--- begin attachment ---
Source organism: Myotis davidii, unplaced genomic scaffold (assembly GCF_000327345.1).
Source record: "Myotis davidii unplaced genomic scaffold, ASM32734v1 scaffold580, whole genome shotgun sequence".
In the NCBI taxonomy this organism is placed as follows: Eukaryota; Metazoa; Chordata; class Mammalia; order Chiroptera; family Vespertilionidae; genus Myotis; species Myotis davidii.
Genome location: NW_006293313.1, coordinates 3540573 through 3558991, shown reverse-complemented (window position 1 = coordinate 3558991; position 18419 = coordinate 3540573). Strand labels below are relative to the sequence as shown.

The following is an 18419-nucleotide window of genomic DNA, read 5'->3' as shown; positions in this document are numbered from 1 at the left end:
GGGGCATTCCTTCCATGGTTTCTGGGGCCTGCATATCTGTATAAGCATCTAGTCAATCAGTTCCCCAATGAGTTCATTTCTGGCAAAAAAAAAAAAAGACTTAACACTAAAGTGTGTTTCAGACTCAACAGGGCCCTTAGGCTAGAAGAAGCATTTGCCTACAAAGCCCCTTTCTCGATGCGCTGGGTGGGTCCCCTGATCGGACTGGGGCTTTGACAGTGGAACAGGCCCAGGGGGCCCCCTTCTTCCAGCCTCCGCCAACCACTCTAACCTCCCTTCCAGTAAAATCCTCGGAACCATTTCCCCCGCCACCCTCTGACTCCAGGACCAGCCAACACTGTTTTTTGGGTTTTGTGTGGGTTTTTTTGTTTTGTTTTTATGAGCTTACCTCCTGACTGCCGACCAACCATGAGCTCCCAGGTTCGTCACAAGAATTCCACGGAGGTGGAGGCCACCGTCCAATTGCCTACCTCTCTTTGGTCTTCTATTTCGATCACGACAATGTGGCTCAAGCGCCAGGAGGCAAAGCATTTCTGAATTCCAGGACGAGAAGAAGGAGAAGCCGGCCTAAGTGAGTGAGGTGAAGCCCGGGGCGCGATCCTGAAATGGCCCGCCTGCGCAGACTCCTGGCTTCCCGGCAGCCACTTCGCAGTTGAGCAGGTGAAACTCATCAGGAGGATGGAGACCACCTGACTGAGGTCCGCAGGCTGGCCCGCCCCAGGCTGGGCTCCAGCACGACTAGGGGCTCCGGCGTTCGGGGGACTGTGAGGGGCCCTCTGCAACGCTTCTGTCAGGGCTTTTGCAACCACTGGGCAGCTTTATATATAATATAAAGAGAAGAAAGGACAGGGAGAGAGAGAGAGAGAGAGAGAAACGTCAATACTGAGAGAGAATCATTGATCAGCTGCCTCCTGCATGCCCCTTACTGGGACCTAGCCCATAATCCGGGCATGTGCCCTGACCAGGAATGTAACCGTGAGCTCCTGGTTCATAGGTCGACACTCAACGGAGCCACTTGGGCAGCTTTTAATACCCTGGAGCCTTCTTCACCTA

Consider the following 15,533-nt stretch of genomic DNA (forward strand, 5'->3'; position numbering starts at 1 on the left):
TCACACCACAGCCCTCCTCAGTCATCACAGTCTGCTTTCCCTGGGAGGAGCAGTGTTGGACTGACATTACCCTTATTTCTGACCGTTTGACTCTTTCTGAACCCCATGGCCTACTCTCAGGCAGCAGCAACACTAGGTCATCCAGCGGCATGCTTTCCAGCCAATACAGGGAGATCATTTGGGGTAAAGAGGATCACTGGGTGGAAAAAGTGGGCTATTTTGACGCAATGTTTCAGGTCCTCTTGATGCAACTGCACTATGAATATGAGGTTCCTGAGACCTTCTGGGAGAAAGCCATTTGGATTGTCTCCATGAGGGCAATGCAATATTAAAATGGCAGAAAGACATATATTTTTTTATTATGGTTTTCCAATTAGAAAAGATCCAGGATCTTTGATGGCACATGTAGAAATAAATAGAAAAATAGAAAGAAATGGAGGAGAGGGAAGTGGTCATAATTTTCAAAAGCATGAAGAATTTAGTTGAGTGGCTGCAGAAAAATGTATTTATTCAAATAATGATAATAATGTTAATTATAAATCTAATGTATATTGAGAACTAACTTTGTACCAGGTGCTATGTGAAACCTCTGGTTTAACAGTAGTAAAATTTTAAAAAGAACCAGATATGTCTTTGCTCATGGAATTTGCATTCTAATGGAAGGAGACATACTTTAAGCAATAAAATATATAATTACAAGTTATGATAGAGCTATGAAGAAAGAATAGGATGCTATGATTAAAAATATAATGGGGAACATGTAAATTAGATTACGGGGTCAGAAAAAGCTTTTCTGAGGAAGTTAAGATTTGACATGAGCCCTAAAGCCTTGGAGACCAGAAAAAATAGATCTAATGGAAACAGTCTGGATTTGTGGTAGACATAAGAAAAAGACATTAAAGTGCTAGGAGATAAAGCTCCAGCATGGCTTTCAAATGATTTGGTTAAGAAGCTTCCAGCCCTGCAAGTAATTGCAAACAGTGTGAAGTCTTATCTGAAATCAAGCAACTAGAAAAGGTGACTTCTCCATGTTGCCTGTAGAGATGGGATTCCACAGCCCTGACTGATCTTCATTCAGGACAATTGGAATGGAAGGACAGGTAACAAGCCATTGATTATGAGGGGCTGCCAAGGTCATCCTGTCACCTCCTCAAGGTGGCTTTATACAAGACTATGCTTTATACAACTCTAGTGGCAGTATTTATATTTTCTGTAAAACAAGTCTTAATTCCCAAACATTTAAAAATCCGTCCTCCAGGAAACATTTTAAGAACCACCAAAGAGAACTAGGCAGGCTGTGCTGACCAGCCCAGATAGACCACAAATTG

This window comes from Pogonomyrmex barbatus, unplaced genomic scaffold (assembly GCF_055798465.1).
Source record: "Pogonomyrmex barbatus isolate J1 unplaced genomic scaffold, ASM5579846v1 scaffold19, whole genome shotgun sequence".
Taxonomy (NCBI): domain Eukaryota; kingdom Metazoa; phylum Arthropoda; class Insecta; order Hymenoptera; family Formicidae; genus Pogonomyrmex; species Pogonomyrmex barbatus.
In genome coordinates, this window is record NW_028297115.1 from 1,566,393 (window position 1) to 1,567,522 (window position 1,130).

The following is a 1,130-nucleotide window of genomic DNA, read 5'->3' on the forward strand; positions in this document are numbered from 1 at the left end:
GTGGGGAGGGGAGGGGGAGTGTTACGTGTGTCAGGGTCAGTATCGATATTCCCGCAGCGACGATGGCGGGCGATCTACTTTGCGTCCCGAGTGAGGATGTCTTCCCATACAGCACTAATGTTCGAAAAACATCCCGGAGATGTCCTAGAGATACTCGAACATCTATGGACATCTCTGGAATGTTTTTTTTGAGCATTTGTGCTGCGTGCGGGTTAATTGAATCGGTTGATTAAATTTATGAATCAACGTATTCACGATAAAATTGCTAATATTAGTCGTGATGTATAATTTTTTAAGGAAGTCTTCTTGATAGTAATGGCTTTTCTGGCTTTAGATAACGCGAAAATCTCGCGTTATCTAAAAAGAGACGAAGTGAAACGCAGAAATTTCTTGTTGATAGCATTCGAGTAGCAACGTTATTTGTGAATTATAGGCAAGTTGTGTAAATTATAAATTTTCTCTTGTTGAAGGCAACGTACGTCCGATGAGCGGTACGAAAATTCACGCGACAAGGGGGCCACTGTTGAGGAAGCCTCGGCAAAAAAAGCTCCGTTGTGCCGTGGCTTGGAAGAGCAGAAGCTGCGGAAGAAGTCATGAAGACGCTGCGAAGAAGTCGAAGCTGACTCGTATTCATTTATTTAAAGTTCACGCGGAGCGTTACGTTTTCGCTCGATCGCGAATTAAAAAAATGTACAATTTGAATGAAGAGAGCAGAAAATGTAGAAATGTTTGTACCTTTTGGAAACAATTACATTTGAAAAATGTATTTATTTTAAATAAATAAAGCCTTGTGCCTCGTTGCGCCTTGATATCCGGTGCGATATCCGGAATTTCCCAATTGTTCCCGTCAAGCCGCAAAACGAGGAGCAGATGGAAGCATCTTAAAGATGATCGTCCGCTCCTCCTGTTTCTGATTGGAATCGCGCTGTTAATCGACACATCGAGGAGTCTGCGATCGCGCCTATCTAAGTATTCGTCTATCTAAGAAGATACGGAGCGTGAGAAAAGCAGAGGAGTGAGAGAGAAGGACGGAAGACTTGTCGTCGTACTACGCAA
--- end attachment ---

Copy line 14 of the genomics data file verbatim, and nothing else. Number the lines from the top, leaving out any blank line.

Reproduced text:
GTGGGGAGGGGAGGGGGAGTGTTACGTGTGTCAGGGTCAGTATCGATATTCCCGCAGCGACGATGGCGGGCGATCTACTTTGCGTCCCGAGTGAGGATGTCTTCCCATACAGCACTAATGTTCGAAAAACATCCCGGAGATGTCCTAGAGATACTCGAACATCTATGGACATCTCTGGAATGTTTTTTTTGAGCATTTGTGCTGCGTGCGGGTTAATTGAATCGGTTGATTAAATTTATGAATCAACGTATTCACGATAAAATTGCTAATATTAGTCGTGATGTATAATTTTTTAAGGAAGTCTTCTTGATAGTAATGGCTTTTCTGGCTTTAGATAACGCGAAAATCTCGCGTTATCTAAAAAGAGACGAAGTGAAACGCAGAAATTTCTTGTTGATAGCATTCGAGTAGCAACGTTATTTGTGAATTATAGGCAAGTTGTGTAAATTATAAATTTTCTCTTGTTGAAGGCAACGTACGTCCGATGAGCGGTACGAAAATTCACGCGACAAGGGGGCCACTGTTGAGGAAGCCTCGGCAAAAAAAGCTCCGTTGTGCCGTGGCTTGGAAGAGCAGAAGCTGCGGAAGAAGTCATGAAGACGCTGCGAAGAAGTCGAAGCTGACTCGTATTCATTTATTTAAAGTTCACGCGGAGCGTTACGTTTTCGCTCGATCGCGAATTAAAAAAATGTACAATTTGAATGAAGAGAGCAGAAAATGTAGAAATGTTTGTACCTTTTGGAAACAATTACATTTGAAAAATGTATTTATTTTAAATAAATAAAGCCTTGTGCCTCGTTGCGCCTTGATATCCGGTGCGATATCCGGAATTTCCCAATTGTTCCCGTCAAGCCGCAAAACGAGGAGCAGATGGAAGCATCTTAAAGATGATCGTCCGCTCCTCCTGTTTCTGATTGGAATCGCGCTGTTAATCGACACATCGAGGAGTCTGCGATCGCGCCTATCTAAGTATTCGTCTATCTAAGAAGATACGGAGCGTGAGAAAAGCAGAGGAGTGAGAGAGAAGGACGGAAGACTTGTCGTCGTACTACGCAA